How Does Pizza Dough Rise? The Yeast – Gluten Connection
I get a lot of questions about pizza dough preparation – how to handle the dough, how to knead it, proof it, etc. But quite often these questions reveal to me that lots of people don’t understand the most basic concept of baking – how pizza dough rises.
Psst! Just wanted to let you know that Ooni is running a 20-30% off sale on pizza ovens until May 29th. If you’ve been holding off on one because of cost, now’s the time! Perfect for summer!
Pizza dough rises when the yeast consumes sugar and produces carbon dioxide. This carbon dioxide fills the gluten pockets in the dough that were created during kneading and inflates them like a balloon. When this happens, the pizza dough increases substantially in volume and allows it to bake into a light and fluffy crust.
Let’s take this opportunity to do a quick refresher on how pizza dough rises and how you can use this knowledge to get the most out of your pizza dough. But if you’re trying to figure out why your pizza dough didn’t rise, I recently wrote a diagnostic guide that might be of help.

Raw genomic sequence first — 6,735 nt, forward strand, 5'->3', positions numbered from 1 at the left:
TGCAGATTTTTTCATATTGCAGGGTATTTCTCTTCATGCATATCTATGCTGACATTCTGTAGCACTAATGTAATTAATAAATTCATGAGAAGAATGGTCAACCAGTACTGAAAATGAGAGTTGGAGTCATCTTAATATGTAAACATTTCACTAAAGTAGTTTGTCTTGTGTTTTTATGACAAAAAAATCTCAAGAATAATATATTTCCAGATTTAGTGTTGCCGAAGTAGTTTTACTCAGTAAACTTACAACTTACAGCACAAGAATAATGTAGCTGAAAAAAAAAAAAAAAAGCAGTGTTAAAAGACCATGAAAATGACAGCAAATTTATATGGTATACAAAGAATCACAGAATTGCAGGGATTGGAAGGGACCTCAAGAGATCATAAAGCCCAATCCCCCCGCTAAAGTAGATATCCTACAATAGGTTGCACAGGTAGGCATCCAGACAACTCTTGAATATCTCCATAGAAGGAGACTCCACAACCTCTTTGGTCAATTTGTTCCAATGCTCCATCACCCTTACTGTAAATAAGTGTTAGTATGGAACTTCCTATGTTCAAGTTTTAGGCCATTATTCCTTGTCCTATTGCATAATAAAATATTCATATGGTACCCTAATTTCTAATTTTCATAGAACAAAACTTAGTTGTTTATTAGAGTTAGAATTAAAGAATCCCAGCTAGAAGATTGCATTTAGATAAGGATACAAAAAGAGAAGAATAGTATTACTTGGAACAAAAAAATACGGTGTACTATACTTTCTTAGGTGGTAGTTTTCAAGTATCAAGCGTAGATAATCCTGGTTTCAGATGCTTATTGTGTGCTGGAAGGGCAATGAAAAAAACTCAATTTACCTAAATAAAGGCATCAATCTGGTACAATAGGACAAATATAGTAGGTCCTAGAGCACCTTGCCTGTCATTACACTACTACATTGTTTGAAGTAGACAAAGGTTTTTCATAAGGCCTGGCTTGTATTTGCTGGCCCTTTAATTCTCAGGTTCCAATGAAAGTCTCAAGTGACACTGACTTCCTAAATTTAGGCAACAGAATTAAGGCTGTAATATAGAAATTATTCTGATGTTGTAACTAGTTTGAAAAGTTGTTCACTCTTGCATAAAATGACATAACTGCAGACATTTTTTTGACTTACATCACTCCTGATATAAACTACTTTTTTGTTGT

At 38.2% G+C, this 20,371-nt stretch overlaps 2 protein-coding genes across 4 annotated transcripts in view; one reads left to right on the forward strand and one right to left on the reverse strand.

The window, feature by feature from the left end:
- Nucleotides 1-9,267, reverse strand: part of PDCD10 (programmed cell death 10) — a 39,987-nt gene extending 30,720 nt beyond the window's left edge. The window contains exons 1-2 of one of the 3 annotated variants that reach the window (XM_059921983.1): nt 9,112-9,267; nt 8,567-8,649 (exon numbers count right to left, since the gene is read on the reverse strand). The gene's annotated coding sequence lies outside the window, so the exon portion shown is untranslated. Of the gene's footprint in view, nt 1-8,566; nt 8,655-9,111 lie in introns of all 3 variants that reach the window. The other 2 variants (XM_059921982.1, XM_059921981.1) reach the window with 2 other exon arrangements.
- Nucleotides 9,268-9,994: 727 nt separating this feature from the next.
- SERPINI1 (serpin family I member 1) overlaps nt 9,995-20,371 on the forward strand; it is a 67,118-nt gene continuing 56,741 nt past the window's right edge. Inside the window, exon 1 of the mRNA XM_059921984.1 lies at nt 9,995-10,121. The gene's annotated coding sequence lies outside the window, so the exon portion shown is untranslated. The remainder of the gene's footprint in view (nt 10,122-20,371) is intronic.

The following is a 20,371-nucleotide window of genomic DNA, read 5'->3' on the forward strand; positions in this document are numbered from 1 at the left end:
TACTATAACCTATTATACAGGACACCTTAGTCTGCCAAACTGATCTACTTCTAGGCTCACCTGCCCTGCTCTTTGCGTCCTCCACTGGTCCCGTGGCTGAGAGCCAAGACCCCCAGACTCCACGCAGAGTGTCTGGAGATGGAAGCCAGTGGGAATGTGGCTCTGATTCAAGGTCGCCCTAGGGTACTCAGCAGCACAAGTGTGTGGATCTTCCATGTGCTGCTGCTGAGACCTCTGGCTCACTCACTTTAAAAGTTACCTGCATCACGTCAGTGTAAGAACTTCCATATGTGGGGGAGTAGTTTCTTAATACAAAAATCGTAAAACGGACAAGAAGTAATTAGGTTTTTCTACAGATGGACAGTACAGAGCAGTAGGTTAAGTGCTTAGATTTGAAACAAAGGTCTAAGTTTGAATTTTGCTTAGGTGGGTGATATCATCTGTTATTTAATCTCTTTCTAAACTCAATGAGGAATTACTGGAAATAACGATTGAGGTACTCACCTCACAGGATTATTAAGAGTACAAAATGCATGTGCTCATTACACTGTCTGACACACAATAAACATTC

Pizza Dough 101 Series:
– Homemade pizza dough recipe (NEW!)
– Pizza dough calculator with poolish (NEW!)
– How to ball and proof pizza dough
– How to hand stretch pizza dough for baking
– How to use a pizza peel without sticking
– Ooni Pizza Steel 13 (Essential for home ovens)
– Poolish Pizza Dough (Advanced preferment recipe)
How Does Pizza Dough Rise
Pizza dough rises because of yeast. Yeast is what turns flour, water and salt into a living and feeding organism.
If you’ve ever made a batch of pizza dough – or any kind of dough really – and forgot to add yeast, you know what happens.
The dough just sits there like a lump of clay and doesn’t do anything. It doesn’t expand in volume and it doesn’t start to bubble over across the surface.
Another tip-off that you forgot to add yeast is the smell. Dough without yeast smells exactly like what you’d expect – a clump of wet flour. By contrast, a pizza dough with yeast in it will have a subtle hint of bread or beer.
This is because when yeast mixes with water and flour it comes alive and begins feeding. When yeast feeds on sugar, it produces gasses, alcohol and acids. This is when the dough starts to rise.
Yeast Fills The Dough With Gas